Green: Being patient despite the tangles of life


I’m cleaning out my jewelry... decades of bracelets and necklaces and rings and earrings that have been moved from Houston to Kingsland to Copperas Cove to Louisiana, back to Copperas Cove, and finally to Stephenville. The most difficult part of the process has been untangling all the delicate chains, raveled with time and travel, wasted for years in old jewelry boxes. And one of the biggest problems is determining if each piece is real silver or gold vs. the cheap costume stuff. I really don’t care to spend hours of my time unraveling something that will ultimately leave a green stain on my neck.

Renae Green column

I’ve pulled out hunks of knotted chains dating all the way back to the 1980s. I watched a bunch of YouTube videos on how to untangle necklaces and went to work. One by one, I separated delicate, 14K gold chains from cheap stainless steel, sterling silver from titanium. I tested each with a magnet (the good stuff isn’t magnetic). After many days and many more hours, I feel like I’ve inherited the Crown Jewels. I have a whole new set of vintage jewelry which I’ll proudly wear, everywhere I go. If you see me in Walmart stacked with more gold chains than a rap star, please notice and admire.

Through patience and perseverance, I’ve gained success with every tangled hunk I found. That is, all except one. After separating two other necklaces from one wad, I was left with my 1980s add-a-bead necklace. I remember when I received it. Those necklaces were the “in” jewelry for high school and college preppy girls, and all my friends had them. One Christmas, I opened a small box to find my starter necklace – a gold chain with three beads. The idea behind the add-a-bead craze was to add a bead for every important life event: birthdays, graduations, awards and accomplishments. My chain still has three beads... either I haven’t accomplished much or I haven’t gotten any older.

The problem with this necklace, after decades of neglect, is that the chain is knotted between each of the beads, and it’s difficult to untangle it because I can’t just slip the chain through itself. It must go over each bead, and there are so many twists and snarls, I can’t make it work. Each time I loosen one knot, I tighten another.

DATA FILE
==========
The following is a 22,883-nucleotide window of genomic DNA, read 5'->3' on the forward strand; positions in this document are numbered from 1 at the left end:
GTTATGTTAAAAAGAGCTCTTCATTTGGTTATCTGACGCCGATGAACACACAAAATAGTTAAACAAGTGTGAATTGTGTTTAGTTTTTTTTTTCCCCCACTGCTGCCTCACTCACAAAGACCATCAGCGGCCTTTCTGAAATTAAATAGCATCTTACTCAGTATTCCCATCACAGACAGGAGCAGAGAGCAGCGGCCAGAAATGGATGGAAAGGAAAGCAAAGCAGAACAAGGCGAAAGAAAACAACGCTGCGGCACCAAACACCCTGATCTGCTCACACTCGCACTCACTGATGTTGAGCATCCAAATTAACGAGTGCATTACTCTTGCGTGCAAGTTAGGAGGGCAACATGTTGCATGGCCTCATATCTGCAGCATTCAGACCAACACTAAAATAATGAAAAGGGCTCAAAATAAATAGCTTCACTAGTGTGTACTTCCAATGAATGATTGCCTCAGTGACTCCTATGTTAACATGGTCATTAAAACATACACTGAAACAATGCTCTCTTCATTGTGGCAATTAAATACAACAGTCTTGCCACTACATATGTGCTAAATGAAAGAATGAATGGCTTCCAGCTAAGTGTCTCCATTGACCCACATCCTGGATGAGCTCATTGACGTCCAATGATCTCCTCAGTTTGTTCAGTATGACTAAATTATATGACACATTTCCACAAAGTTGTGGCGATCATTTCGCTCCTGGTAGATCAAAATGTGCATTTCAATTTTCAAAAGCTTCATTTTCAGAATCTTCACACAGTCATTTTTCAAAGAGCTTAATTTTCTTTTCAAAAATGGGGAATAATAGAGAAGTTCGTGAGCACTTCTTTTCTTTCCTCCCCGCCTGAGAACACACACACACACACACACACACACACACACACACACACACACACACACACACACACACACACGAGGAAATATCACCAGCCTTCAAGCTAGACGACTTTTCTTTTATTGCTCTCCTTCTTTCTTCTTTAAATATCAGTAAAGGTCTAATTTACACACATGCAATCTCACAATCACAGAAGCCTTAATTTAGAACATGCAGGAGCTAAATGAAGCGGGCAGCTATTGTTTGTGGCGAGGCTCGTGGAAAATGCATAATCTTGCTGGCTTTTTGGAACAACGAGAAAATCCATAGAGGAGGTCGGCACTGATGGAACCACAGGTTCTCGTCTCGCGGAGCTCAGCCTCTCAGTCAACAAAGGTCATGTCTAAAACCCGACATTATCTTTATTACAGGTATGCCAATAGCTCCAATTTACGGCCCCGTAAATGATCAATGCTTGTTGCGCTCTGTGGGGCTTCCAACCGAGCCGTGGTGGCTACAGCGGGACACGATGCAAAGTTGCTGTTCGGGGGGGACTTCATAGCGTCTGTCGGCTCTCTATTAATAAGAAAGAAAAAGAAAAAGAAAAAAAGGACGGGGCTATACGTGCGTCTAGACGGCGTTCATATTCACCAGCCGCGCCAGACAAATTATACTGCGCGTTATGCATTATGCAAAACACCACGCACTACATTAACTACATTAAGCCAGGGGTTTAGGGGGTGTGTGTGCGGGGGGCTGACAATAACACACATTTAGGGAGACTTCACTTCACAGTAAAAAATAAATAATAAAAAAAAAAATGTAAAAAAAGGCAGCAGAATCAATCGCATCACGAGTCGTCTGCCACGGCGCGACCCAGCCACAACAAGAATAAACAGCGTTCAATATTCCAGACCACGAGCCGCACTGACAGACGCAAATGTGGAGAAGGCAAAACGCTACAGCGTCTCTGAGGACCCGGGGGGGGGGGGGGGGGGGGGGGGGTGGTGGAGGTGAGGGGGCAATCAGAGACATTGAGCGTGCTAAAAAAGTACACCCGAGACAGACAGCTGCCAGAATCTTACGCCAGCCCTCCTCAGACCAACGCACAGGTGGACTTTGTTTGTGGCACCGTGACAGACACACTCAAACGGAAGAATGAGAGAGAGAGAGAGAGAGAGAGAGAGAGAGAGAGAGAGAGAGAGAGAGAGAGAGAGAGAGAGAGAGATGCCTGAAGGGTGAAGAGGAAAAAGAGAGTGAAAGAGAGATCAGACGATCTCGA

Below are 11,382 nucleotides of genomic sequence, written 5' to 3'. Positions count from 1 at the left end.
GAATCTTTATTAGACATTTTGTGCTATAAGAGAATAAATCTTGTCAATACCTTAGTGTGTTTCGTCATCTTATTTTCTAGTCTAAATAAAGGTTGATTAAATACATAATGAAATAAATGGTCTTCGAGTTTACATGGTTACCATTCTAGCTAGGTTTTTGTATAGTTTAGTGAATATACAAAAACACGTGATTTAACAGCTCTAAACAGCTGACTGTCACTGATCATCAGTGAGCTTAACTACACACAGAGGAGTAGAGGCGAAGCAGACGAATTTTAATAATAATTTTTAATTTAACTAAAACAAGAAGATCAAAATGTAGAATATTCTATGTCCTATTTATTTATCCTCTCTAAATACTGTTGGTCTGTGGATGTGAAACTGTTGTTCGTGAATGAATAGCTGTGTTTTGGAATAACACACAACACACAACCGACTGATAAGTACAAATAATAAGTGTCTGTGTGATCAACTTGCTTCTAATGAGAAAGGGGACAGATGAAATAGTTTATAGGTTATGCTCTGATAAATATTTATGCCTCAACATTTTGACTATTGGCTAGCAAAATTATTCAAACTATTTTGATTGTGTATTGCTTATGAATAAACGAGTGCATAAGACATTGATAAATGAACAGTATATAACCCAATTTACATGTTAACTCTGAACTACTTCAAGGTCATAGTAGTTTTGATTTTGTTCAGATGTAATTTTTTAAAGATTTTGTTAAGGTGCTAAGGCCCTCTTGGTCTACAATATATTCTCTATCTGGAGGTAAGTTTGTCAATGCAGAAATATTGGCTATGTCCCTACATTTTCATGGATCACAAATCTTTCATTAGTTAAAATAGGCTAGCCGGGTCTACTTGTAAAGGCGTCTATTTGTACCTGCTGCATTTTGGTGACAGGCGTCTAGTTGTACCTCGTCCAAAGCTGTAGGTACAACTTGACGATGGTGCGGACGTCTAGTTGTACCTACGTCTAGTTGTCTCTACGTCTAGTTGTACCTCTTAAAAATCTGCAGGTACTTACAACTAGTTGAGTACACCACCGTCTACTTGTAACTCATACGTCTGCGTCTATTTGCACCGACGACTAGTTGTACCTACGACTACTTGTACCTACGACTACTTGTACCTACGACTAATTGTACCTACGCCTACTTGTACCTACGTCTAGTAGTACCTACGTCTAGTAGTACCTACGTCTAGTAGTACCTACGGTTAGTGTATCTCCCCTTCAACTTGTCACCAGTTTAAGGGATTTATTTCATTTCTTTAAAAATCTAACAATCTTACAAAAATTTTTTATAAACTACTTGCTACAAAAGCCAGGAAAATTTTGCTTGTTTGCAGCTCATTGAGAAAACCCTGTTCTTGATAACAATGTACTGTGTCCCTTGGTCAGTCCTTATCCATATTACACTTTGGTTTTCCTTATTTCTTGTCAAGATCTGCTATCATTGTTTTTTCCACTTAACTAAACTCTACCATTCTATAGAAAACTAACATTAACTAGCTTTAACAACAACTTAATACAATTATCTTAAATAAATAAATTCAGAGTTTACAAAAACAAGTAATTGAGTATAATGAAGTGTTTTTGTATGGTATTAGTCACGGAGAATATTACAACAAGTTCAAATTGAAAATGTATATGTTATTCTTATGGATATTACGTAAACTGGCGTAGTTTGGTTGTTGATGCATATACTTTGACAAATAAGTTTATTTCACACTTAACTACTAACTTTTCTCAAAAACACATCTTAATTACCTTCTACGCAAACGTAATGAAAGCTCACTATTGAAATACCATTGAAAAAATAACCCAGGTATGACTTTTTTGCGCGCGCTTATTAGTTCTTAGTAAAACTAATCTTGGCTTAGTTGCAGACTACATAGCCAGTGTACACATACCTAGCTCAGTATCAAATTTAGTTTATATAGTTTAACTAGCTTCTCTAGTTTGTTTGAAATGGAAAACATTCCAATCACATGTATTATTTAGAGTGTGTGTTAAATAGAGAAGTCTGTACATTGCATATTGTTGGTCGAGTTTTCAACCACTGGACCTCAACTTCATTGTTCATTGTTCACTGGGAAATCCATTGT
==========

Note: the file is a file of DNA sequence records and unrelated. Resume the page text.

I’ve followed all the expert advice: I’ve used two straight pins to work the knots loose. I’ve sprinkled with baby powder. I’ve saturated in olive oil. And though it is better than when I started, I think I’ve reached the end of my abilities. The necklace is now in a zip-lock bag, ready to go to the jeweler.

The detangling process is tedious and time-consuming, but it’s also relaxing. I’ve spent a lot of time talking to God, asking Him to help me find the end of whatever blasted chain I was working on. And I’ve learned a lot about patience and persistence. Sometimes we find ourselves in a hot mess of twists and tangles... some of our own doing, some out of our control. Whatever the cause, most of life’s puzzles take time to unravel. There’s no easy way, but with perseverance, we can prevail.

Other times, though, no amount of patience or hard work can solve the problem. We can do everything in our ability, and the thing just won’t unravel. That’s when it’s best to be humble, admit defeat, bag it up, and leave it with the Master. When we do that, it’s still usually not a quick fix. Remember— it takes time to create a masterpiece. But when we put our lives in His hands, He takes care of us while we wait. He holds us up and gives us strength. In time, He’ll unravel our lives and make something beautiful from the mess. And that’s far more valuable than a 1980s add-a-bead necklace.

“They who wait for the LORD shall renew their strength; they shall mount up with wings like eagles; they shall run and not be weary; they shall walk and not faint.” Isaiah 40:31

Renae Brumbaugh Green is a bestselling author and award-winning humor columnist. She lives in Stephenville with her handsome, country-boy husband, nearly perfect children, and far-too-many animals. Connect with Renae at www.RenaeBrumbaugh.com